Jewish Grandparenting

Creating a lasting and meaningful Jewish relationship with your grandchildren.

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As role models, we must take seriously the religious component of our own lives. We need to recognize that the goals we embrace in the religious education of our children ought to make us look seriously into our own beliefs. After all, we can't tell our grandchildren about something we don't do. In addition to synagogue attendance and home observance, there are many opportunities to do volunteer work and perform gemilut hasadim, acts of loving-kindness. In all our communities across North America, there are opportunities galore to continue to study Torah and Jewish texts with rabbis, scholars and knowledgeable Jews.

Today, even isolated communities are within reach of "distance" learning, via the computer and videotapes. There are many excellent books that can assist in telling the story of the Jewish people. Our response to the challenge of how we bind our grandchildren to their Jewish heritage is the one that has been used throughout the ages--we bind ourselves to our history, our land, our God and to one another by learning and teaching Torah.

Parents and grandparents teach by example. What a child sees, at any age, can convey as much to that child as a planned activity. Preparing for Shabbat and holidays together, jointly volunteering at a nursing home or soup kitchen, making bikkur holim visits to the infirm or working on a family genealogy project help transmit Jewish experiences and values.

I never knew my grandparents. Both maternal and paternal grandparents perished in Europe. My parents often spoke of them and passed along stories and their favorite sayings. I often find myself contemplating what nahas they would have had from my family, from me. For them, their Jewishness brought war and worse. For my parents, brothers and me, America granted religious freedom to be anything we wanted to be and to do anything we wanted to do. I imagine their delight in knowing their grandchildren and great grandchildren have become Jewish educators, rabbis, cantors and teachers (and a few doctors, too!); that our lives are richer and more meaningful because of our Jewishness. And I continuously contemplate how to most effectively pass these emotions on to our own grandchildren.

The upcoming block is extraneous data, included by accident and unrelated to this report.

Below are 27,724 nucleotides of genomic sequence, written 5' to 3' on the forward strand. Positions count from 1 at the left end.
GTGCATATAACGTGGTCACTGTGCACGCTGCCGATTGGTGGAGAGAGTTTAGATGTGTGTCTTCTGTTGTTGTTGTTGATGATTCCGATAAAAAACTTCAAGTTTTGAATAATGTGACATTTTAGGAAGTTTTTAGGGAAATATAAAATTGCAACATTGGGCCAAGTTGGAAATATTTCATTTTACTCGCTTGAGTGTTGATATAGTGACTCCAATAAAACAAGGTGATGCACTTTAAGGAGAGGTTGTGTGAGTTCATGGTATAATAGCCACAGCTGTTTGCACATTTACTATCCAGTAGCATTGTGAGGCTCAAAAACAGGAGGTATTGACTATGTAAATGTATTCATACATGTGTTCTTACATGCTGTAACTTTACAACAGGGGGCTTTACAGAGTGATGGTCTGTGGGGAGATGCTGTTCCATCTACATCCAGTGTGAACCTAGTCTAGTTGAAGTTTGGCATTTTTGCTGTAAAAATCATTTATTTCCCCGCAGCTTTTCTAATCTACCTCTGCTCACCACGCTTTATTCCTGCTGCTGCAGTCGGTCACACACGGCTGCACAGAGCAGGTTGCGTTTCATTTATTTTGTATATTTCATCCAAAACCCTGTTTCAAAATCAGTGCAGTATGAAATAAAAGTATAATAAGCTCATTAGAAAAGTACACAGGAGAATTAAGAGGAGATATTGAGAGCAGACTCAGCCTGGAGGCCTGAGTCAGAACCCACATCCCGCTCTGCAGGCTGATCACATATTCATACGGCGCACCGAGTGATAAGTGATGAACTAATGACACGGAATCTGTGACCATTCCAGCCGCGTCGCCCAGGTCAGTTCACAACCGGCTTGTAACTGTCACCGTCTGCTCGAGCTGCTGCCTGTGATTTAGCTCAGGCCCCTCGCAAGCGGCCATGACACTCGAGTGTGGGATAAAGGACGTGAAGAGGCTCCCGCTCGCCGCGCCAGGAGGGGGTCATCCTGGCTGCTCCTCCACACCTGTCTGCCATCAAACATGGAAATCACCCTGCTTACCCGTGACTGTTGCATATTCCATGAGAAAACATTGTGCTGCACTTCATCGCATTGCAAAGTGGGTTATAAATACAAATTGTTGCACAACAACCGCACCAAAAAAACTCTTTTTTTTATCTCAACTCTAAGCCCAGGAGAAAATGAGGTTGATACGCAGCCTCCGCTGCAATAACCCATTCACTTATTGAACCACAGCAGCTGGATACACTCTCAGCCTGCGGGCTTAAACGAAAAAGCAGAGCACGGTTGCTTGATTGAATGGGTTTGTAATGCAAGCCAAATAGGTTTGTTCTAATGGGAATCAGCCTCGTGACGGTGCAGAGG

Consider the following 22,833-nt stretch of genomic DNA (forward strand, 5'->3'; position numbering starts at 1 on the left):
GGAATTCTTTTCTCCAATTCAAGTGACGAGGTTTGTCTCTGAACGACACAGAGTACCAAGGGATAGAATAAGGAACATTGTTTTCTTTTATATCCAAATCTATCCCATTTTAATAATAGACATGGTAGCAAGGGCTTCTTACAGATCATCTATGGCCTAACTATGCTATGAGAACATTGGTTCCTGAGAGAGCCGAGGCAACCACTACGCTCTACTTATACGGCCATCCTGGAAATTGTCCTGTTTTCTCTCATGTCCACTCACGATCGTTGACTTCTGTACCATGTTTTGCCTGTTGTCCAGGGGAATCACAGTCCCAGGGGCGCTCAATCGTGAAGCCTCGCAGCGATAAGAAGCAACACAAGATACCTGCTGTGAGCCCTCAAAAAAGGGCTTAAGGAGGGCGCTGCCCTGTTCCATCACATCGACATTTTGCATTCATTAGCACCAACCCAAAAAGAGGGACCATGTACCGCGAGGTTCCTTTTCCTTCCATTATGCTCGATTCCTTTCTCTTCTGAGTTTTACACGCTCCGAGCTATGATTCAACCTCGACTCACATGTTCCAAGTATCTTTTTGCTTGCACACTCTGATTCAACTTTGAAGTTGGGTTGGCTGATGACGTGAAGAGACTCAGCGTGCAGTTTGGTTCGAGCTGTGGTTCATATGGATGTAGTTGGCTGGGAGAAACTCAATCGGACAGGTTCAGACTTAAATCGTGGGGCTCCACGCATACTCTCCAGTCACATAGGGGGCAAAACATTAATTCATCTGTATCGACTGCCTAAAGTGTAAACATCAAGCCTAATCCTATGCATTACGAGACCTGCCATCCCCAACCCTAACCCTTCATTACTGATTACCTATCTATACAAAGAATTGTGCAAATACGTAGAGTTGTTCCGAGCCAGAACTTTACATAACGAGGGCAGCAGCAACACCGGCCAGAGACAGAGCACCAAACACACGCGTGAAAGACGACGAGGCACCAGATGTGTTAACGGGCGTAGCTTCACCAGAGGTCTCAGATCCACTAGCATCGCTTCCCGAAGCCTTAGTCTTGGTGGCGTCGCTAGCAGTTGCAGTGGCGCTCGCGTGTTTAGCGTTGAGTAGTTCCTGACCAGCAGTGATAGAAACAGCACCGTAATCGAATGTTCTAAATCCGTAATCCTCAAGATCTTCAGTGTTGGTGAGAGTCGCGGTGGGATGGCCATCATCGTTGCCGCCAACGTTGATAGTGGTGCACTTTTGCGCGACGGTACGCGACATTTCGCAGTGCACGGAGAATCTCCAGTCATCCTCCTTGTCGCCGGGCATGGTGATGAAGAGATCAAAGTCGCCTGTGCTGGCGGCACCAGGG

Ah, but first I hit #1 on my speed dialing program. It is 8 PM and five-year-old Benjamin answers the phone and says he's ready to be tucked in for the night. I am quite ready. He takes the portable phone into bed with him and I tell him a bedtime story. (Sometimes, these are his favorite books, but often they are created "on the spot" and tend to be pedagogic but fun.) Next, we sing one or two songs (his choice). And then when he says the shema and recites ve-ahavta, no matter how many times we've done the routine, my eyes swell up with tears. I am struck with awe and wonder and feel God's presence. The words may be coming from his lips, but they are uttered with the blessings and love of many generations.

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Kay Kantor Pomerantz was assistant director of the department of education at the United Synagogue of Conservative Judaism.